Each May 2, National Life Insurance Day offers a reminder of the importance of life insurance. It’s a useful message, considering employees often undervalue this investment. Life insurance tends to take a back seat to more immediate financial issues — but the truth is that the sooner your employees get life insurance, the greater value it will have and the less it will cost.
That doesn’t mean that they don’t need to update their policies over time, though. Here’s a look at the different types of life insurance and how the options can change over a lifetime.
What Is Life Insurance?
Life insurance is a type of insurance policy that pays a sum of money, called a death benefit, to named beneficiaries when the policyholder dies. Like any other type of insurance, your employees will pay monthly premiums to keep the policy — the larger the death benefit, the higher the premiums. Other factors, like age and medical history, can also affect the cost of premiums.
Life insurance comes in two major forms: term and lifetime policies. Term life insurance is for a limited period of time, such as 20 years, so the monthly premiums are significantly less than they would be for a policy that lasts a lifetime. The amount of the death benefit typically depends on life circumstances, such as whether enrollees have a spouse and children who will benefit from the policy. Younger people often opt for a less expensive term policy that lasts until their kids get older, but a lifetime policy might actually be the better investment in the long run.
Lifetime policies are especially popular with parents who have special needs children or adults who want to leave a legacy of some sort for their family or a charity. The main lifetime policies are guaranteed universal and whole life. Guaranteed universal policies don’t grow over time, but the premiums also don’t change. Whole life premiums may stop at age 70, but they’re higher than guaranteed life before that. The death benefit with whole life, however, can grow over time. These plans may also allow policyholders to take out a certain amount of money or borrow it as a loan.
Today, some life insurance policies offer even more benefits. They might double as long-term care insurance or provide “living benefits” after certain chronic illnesses are diagnosed. Kiplinger shares the example of a woman who had a debilitating case of Lyme disease. Using her life insurance reduced her death benefit by about $150,000, but it put $50,000 in her pocket to help her get treatment. Ask your broker about the terms of living benefits and chronic illness riders.
Life insurance plans are always evolving and changing. For example, some companies are starting to offer extra benefits for people who use fitness trackers. You can expect more changes in the years to come as technology continues to integrate with insurance.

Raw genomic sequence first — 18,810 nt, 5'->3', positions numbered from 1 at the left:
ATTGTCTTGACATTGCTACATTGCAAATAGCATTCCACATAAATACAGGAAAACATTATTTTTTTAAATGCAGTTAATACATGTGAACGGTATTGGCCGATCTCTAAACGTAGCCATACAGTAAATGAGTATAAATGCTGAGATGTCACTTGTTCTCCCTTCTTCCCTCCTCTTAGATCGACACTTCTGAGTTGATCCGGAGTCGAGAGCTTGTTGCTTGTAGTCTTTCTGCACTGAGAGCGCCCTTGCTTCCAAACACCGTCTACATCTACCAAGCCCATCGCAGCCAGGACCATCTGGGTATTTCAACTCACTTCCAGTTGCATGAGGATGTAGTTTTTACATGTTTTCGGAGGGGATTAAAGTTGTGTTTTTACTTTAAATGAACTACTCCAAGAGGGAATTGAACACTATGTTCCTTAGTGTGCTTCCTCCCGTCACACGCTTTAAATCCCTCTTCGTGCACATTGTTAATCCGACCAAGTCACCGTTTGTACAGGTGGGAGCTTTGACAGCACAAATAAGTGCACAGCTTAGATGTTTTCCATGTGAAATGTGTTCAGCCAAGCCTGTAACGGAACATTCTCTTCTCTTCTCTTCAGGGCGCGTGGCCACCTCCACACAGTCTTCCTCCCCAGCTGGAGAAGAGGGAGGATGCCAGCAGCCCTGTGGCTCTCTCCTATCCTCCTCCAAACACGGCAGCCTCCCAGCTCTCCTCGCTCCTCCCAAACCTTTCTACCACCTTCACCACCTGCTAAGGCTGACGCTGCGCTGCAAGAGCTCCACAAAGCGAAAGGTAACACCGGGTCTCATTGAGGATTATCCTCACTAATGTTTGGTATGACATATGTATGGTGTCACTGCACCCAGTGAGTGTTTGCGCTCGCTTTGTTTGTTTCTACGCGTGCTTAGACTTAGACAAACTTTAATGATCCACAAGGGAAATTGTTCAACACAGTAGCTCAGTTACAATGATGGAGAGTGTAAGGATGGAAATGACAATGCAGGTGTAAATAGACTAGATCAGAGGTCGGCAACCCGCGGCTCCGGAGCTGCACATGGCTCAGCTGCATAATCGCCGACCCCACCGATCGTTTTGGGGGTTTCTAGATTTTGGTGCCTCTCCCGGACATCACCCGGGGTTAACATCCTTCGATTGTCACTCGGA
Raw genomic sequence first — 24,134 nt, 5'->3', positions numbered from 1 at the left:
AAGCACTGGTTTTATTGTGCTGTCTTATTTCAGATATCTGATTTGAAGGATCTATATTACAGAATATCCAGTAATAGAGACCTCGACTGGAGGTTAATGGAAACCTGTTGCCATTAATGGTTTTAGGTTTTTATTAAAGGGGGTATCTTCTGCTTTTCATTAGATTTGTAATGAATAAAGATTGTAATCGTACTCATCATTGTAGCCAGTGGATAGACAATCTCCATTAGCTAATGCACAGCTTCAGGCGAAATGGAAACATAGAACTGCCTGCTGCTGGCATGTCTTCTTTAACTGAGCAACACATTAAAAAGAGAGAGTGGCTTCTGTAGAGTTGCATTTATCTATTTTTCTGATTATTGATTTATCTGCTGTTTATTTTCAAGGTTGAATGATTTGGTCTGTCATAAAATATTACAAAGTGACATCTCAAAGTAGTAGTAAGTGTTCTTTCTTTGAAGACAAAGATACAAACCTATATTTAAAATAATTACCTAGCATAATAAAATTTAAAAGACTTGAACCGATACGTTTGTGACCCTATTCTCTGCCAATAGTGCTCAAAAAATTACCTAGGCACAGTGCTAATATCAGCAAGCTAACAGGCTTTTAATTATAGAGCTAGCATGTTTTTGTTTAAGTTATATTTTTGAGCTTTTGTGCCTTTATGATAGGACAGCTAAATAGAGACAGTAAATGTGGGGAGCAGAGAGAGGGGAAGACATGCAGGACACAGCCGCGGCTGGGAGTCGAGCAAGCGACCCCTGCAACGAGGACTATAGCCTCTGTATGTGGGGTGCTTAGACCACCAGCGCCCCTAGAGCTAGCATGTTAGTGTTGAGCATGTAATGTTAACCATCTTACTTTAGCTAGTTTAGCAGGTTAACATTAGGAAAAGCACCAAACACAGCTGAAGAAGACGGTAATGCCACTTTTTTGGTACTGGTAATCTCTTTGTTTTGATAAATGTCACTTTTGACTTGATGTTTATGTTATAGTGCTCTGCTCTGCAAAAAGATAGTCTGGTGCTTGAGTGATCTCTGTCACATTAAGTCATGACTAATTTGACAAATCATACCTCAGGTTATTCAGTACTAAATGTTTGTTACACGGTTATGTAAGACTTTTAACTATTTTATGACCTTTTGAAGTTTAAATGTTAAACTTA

How Life Insurance Evolves Through Life
As your employees age and move through different stages of life, their life insurance needs will also change. A married employee with multiple children would probably want a much bigger policy than an unmarried employee might, for example. Often, younger employees prefer term life insurance because the policy is just filling a gap until their children are financially independent and they’ve built enough retirement savings to cover the bills if something happens.
The term policy does come with risks, however. If your employees’ children find themselves in student loan debt or if their retirement plans don’t go as expected, they might wish their term lasted longer. Once the term runs out, trying to extend it could mean the difference between paying $360 a year at year 20 and $6,900 a year at year 21, Kiplinger explains. That’s why it’s important to look into extending plans before the term ends. It’s even possible to convert a term plan into a lifetime policy — but that’s more likely within the first 10 to 15 years of the term.
If an employee is still healthy, they might be able to get a new term (or even a new lifetime) policy for relatively low rates. Cash values can be higher and premiums lower if an employee gets a plan before the age of 50. But sometimes a young person can’t afford the premiums of a lifetime plan with a large cash benefit. That’s why some experts recommend layering plans.
Getting a 20-year term at a young age offers employees timely benefits when their income is lower and their family might be growing. Adding a lifetime plan on top of that may deliver a lower death benefit, but it will still provide some help after your employees are more financially stable.
Life insurance needs will shift over time, but the importance of life insurance doesn’t change throughout your employees’ lives. That’s why small businesses should consider adding life insurance as an extra benefit. Covering part of the premium will make for an even more attractive benefits package for potential new hires.
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